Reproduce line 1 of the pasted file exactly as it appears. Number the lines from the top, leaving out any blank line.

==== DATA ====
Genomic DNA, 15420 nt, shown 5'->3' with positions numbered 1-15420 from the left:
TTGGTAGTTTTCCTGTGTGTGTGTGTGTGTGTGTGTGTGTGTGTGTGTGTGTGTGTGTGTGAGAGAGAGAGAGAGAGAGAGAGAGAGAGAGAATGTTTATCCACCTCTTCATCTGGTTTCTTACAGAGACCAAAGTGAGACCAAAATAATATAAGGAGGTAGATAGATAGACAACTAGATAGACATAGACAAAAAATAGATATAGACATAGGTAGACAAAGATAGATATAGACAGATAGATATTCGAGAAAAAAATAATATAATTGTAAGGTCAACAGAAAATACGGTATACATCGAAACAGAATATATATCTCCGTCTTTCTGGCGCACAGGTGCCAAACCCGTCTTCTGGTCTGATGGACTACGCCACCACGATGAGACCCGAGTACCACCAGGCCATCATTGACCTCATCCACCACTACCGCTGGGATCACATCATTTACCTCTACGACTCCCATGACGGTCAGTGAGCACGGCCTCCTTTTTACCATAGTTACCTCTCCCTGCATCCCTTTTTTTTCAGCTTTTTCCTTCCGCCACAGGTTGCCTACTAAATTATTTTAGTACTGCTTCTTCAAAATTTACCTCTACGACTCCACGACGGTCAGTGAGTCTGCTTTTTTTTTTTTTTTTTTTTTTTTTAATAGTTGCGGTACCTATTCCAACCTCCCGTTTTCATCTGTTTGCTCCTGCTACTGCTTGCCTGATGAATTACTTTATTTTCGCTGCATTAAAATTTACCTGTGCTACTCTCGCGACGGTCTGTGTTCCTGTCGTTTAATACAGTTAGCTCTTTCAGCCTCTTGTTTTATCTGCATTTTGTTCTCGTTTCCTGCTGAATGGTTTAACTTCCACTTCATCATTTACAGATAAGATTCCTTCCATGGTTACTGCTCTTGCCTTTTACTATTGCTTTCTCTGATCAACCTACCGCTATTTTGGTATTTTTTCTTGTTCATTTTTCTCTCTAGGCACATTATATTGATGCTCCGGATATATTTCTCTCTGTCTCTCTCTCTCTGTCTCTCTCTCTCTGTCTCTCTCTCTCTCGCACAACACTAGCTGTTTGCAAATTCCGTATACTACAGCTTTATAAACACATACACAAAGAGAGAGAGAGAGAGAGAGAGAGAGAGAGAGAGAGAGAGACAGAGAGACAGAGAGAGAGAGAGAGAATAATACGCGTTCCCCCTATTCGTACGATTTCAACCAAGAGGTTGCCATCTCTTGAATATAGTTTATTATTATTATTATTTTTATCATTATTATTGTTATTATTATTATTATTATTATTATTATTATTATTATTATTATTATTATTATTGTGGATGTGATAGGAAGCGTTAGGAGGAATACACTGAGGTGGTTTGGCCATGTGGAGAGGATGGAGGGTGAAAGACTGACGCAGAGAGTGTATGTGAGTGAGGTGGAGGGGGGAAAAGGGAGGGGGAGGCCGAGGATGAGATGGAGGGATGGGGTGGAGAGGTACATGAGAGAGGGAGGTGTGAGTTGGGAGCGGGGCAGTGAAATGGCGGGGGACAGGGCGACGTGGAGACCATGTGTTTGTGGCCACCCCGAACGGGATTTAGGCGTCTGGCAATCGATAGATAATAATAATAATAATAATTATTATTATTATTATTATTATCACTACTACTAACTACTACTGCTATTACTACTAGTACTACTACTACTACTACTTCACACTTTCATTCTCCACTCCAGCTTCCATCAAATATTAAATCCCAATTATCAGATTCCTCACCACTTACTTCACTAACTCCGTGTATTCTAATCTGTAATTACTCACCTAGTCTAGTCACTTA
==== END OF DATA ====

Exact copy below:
Genomic DNA, 15420 nt, shown 5'->3' with positions numbered 1-15420 from the left: